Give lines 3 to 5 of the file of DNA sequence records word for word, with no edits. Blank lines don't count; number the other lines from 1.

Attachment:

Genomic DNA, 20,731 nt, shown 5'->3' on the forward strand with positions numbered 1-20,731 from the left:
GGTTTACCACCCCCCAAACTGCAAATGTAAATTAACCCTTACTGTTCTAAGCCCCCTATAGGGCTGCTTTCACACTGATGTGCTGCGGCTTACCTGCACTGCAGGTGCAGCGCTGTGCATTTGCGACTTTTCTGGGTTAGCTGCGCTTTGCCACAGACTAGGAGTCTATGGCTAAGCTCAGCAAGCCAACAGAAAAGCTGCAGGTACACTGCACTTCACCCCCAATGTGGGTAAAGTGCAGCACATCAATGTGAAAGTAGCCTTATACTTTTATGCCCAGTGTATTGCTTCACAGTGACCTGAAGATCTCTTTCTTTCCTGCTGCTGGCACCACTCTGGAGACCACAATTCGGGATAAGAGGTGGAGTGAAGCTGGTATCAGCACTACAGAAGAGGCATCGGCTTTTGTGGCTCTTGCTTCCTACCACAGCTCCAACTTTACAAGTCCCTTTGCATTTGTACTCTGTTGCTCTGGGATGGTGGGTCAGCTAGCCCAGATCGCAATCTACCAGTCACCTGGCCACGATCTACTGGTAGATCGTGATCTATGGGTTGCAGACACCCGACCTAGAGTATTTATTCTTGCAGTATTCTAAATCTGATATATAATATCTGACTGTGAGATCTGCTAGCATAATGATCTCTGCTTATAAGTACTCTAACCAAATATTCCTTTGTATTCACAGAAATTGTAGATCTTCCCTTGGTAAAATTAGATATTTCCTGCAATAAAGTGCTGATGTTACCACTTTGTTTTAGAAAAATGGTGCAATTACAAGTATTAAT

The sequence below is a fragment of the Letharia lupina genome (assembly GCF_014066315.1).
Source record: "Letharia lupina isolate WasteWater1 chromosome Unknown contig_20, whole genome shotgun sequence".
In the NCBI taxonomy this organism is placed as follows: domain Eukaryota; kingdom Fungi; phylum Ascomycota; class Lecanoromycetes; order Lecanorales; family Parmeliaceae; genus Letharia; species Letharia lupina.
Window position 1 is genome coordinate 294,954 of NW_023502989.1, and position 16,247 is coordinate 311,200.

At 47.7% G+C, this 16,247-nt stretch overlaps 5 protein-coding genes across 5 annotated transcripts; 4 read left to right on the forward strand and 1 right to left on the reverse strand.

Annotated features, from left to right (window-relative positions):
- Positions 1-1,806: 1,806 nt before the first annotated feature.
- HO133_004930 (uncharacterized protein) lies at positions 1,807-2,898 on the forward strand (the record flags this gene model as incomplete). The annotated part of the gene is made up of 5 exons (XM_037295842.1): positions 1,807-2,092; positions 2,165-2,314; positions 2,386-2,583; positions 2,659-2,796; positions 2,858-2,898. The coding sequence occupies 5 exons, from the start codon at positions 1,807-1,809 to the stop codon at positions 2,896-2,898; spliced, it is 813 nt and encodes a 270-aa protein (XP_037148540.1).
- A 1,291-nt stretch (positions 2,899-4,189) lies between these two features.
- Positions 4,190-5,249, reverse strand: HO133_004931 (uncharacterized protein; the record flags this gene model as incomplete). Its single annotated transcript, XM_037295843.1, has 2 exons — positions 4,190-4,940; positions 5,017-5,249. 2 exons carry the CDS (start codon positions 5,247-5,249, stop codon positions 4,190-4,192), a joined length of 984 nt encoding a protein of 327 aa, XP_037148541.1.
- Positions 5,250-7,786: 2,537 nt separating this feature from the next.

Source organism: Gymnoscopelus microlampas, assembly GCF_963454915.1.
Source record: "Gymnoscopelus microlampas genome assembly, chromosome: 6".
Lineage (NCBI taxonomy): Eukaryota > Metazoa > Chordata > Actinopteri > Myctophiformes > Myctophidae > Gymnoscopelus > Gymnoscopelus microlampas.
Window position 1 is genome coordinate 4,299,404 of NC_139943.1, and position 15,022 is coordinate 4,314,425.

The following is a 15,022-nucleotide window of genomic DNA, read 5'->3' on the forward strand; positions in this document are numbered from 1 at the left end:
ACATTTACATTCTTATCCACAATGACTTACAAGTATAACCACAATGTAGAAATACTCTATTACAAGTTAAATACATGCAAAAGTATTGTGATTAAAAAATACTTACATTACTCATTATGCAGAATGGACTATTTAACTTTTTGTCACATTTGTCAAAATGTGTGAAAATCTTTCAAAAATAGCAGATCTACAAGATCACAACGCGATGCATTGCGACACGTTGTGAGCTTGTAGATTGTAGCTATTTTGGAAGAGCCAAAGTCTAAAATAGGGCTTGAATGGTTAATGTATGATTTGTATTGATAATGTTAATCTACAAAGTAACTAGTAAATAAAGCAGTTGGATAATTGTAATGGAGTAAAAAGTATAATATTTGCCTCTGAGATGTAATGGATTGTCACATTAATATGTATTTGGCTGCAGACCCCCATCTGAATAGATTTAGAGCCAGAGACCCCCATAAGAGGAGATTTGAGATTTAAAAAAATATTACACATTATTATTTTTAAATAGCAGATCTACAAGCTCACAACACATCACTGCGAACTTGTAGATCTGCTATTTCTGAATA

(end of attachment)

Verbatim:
The sequence below is a fragment of the Letharia lupina genome (assembly GCF_014066315.1).
Source record: "Letharia lupina isolate WasteWater1 chromosome Unknown contig_20, whole genome shotgun sequence".
In the NCBI taxonomy this organism is placed as follows: domain Eukaryota; kingdom Fungi; phylum Ascomycota; class Lecanoromycetes; order Lecanorales; family Parmeliaceae; genus Letharia; species Letharia lupina.